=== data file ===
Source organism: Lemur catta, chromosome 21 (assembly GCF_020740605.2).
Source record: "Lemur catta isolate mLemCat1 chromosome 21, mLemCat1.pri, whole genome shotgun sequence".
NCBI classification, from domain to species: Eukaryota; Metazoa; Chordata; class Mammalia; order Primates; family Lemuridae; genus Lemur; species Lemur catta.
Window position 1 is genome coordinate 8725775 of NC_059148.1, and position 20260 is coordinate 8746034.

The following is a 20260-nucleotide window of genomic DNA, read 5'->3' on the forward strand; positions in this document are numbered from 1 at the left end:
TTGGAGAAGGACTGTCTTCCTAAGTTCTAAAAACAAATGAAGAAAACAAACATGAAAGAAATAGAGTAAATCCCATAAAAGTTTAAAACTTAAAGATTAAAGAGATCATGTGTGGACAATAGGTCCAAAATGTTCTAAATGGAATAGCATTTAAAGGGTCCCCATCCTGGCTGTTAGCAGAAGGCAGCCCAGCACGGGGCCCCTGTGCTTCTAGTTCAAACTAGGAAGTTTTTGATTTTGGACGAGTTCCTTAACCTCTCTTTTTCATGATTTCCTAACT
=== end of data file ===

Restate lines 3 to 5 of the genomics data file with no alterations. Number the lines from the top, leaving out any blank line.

NCBI classification, from domain to species: Eukaryota; Metazoa; Chordata; class Mammalia; order Primates; family Lemuridae; genus Lemur; species Lemur catta.
Window position 1 is genome coordinate 8725775 of NC_059148.1, and position 20260 is coordinate 8746034.

The following is a 20260-nucleotide window of genomic DNA, read 5'->3' on the forward strand; positions in this document are numbered from 1 at the left end: